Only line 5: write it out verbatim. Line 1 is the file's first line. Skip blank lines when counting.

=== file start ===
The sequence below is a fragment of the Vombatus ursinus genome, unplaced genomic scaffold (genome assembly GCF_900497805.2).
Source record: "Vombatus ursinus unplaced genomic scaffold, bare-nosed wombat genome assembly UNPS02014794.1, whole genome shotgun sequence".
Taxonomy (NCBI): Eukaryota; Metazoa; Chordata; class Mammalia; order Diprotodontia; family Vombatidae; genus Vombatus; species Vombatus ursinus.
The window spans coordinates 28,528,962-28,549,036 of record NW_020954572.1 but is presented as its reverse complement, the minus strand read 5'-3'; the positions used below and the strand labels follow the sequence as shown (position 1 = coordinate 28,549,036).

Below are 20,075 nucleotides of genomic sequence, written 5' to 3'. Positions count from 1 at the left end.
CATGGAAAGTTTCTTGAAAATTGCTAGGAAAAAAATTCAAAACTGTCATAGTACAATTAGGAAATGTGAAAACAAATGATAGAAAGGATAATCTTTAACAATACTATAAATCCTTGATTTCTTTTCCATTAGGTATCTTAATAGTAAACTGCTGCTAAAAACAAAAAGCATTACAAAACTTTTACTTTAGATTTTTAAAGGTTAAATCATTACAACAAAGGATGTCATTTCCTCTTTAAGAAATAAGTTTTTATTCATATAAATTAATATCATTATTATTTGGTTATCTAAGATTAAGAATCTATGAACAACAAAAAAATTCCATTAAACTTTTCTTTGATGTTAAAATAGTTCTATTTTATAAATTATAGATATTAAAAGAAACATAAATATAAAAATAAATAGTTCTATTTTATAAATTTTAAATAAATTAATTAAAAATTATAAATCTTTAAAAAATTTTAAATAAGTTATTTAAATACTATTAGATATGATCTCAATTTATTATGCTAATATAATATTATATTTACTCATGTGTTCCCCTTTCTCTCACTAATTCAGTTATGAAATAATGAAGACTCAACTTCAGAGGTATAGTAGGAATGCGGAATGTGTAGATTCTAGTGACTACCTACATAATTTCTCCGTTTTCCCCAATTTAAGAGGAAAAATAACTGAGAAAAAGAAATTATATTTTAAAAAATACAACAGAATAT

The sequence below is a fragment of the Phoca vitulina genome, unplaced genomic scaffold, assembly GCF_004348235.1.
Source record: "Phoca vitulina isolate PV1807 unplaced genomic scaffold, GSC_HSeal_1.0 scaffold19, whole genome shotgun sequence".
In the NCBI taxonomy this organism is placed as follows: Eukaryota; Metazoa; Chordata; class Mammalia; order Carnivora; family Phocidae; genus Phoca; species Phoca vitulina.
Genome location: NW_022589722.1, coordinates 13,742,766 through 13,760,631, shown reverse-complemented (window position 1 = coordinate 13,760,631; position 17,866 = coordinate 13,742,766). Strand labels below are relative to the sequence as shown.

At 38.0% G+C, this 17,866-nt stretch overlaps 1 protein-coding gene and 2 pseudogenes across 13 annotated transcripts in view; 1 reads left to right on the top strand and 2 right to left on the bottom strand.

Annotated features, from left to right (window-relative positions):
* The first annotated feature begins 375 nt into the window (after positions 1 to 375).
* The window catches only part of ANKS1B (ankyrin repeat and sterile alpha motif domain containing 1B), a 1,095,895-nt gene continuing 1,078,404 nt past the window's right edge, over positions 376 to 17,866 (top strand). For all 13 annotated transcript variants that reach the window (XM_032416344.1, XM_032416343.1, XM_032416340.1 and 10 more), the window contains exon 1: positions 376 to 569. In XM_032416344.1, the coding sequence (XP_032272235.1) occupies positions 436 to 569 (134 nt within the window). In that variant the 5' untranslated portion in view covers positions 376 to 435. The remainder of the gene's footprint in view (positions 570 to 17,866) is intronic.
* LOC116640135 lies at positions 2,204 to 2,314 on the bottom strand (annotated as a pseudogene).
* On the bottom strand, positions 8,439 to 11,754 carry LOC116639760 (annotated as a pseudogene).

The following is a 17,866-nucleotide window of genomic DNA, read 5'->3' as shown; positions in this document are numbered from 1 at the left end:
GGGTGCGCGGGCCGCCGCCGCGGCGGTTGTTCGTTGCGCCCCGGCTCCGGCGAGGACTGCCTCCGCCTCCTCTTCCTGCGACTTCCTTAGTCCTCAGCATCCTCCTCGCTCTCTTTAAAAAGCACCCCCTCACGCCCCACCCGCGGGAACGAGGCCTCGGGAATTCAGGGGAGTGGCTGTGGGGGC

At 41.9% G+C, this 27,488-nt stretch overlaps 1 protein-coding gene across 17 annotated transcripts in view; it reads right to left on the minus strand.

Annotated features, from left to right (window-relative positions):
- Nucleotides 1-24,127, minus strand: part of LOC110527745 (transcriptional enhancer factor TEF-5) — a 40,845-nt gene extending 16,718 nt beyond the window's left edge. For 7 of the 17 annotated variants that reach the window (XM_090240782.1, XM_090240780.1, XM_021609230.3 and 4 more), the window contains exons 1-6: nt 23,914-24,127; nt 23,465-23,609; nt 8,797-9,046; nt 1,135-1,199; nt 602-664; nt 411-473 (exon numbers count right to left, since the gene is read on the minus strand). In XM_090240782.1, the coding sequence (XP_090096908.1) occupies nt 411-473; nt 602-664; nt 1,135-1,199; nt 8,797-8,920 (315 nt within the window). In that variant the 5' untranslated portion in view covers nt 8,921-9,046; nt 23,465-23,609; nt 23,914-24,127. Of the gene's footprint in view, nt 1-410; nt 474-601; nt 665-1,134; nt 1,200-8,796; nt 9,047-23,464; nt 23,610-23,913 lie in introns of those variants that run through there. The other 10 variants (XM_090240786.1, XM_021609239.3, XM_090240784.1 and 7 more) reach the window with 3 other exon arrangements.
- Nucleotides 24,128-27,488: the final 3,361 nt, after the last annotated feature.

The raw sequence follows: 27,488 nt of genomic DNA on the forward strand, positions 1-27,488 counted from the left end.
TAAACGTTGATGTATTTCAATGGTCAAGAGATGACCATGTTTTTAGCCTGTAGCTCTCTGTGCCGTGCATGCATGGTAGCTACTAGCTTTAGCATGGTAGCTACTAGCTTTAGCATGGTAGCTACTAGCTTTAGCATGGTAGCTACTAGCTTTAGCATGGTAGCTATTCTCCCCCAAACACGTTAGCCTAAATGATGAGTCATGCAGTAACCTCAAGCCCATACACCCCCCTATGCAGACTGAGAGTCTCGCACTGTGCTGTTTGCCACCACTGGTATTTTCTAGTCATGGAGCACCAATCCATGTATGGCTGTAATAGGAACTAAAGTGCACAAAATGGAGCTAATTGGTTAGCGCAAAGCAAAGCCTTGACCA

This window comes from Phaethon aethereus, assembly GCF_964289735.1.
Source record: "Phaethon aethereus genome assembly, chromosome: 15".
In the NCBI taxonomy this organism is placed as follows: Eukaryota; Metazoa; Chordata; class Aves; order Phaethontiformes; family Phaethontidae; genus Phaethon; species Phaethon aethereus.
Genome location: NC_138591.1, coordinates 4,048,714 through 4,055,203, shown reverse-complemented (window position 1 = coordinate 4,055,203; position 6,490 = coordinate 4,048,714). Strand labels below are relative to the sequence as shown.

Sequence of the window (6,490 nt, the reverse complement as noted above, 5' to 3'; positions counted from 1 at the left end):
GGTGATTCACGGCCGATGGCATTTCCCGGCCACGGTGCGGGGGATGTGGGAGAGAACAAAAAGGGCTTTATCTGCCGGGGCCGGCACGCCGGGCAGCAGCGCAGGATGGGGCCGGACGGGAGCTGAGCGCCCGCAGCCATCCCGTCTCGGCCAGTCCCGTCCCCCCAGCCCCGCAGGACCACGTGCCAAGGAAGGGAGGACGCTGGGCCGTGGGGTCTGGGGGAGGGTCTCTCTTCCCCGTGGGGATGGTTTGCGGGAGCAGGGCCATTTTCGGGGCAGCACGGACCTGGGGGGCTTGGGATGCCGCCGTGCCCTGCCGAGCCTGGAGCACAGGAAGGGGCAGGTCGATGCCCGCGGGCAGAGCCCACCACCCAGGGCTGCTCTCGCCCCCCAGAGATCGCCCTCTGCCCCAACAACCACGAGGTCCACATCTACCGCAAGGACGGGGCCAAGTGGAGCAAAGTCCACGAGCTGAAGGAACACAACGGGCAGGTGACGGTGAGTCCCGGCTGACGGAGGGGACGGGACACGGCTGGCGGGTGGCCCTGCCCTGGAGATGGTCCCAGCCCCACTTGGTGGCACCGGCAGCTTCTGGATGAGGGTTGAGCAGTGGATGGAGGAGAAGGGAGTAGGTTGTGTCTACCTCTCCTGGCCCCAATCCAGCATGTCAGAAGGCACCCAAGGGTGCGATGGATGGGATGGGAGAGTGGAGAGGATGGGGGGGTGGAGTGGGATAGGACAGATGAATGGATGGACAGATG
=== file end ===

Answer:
Below are 20,075 nucleotides of genomic sequence, written 5' to 3'. Positions count from 1 at the left end.